Ms McConnell replied a couple of times requesting the behaviour stop, then continued to ignore and block, but the abuse continued.

In 2010, when the stalking first began, Ms McConnell went to the police, but was told it was a personal matter.

“They told me to go home and sort it out myself.”

Fast forward to 2015, and the police response was vastly different.

“I went back to the police in 2015 when the abuse escalated, and they were very good.

“They told me it was abusive behaviour, that I could take out an AVO. They explained the process and the implications.”

While there have been significant improvements in the way police treat accusations of stalking, there is still a long way to go, with the onus of proof resting on the accuser.

“Police can deal with a variety of challenges when dealing with accusations of stalking,” says Mr Kalantar.

“Sometimes there will be insufficient evidence or evidence of a conflicting nature (such as two versions that are quite distinct).

“Police may also be unable to trace the origins of messages sent via social media or through encrypted services.”

There is also the risk of failed convictions, which may risk further escalating the behaviour – a fact Ms McConnell took seriously when deciding on a course of action.

“Ultimately I decided not to pursue an AVO because I was concerned that impacting her income/business was going to inflame the situation more – and she would become more abusive,” she says.

“I hired a lawyer to write a letter giving a warning. It hasn’t stopped her sporadic abusive behaviour, but it has reduced it.”

What to do if you’re being stalked

If a person is being stalked, there are several steps they can take, the most important being to report the situation to police as soon as you feel uncomfortable.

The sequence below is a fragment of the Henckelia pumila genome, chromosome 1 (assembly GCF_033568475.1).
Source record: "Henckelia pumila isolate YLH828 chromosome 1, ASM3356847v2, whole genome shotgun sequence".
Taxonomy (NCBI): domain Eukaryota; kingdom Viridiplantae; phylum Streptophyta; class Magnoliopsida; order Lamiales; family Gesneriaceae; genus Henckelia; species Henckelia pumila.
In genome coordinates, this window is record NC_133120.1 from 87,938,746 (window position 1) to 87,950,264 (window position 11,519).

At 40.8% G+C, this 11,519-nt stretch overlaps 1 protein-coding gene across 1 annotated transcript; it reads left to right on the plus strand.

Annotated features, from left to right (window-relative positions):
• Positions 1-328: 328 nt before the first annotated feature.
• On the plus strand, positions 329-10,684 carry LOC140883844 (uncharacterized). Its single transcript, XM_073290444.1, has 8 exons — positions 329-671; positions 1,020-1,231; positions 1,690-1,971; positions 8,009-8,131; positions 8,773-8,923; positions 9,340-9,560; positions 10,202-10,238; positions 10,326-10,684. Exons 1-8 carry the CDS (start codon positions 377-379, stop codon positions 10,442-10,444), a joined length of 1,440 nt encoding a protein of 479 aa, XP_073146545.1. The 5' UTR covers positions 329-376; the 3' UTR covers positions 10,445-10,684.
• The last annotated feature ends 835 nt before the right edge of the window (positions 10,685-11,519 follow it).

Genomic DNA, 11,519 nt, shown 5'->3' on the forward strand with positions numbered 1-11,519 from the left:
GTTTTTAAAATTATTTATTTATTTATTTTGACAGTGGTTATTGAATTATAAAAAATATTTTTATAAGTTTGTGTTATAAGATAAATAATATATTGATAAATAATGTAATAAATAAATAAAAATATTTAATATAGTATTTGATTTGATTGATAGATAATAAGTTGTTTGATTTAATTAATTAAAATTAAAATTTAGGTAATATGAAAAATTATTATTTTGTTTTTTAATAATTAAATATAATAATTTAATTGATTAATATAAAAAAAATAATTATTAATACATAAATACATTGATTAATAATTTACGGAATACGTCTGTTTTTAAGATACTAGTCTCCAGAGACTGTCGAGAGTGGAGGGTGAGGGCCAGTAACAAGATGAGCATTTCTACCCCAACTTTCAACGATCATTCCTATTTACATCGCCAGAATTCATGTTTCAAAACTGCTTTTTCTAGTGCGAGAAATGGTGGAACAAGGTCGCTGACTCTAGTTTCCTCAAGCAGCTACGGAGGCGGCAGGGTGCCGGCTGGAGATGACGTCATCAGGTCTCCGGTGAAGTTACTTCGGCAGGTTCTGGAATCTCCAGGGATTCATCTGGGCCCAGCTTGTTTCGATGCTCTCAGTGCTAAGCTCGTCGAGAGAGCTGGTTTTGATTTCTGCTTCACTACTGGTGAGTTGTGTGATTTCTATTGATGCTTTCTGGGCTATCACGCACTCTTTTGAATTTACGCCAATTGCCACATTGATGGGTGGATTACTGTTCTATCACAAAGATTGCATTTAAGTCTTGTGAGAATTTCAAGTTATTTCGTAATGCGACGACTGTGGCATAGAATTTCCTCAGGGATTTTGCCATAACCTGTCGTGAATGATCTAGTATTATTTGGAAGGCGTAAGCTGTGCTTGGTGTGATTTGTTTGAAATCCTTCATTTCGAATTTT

“My advice is that rather than having an external metric, you should trust your instincts and take action as soon as you feel that something is concerning you,” says Mr Kalantar.

“That might mean speaking to someone else and getting advice, approaching police or seeking legal advice.”

Evidence is critical to the legal process and is the cornerstone of how matters will ultimately be determined.

“This can mean taking screenshots of your messages, printing out and putting together a list of emails or just keeping a journal of what the person has done to you,” says Mr Kalantar.

Victims of stalking may be reluctant to share their experience with friends and family, due to embarrassment, shame, or fear, however it’s important to do so, both for emotional support, and as back up should you decide to take legal action.

“Most people have never been through anything so frightening and it is concerning to have someone who wishes to make you feel afraid,” he says.

“This is even more frightening when that person is someone who you know and were previously involved with.”

Whether or not a stalking case holds up legally will depend on its own merits and factual circumstances.

“Thankfully there has been a shift in a societal context to understanding how stalkers operate and taking steps to protect vulnerable people from the action of stalkers.”

Nicole Madigan is a freelance writer.

* Name has been changed

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Effie F. Bush is a 27-year-old junior manager who enjoys praying, social card games, and listening to music. She is inspiring and brave, but can also be very disloyal and a bit unfriendly.She is an Australian Christian who defines herself as straight. She has a post-graduate degree in business studies.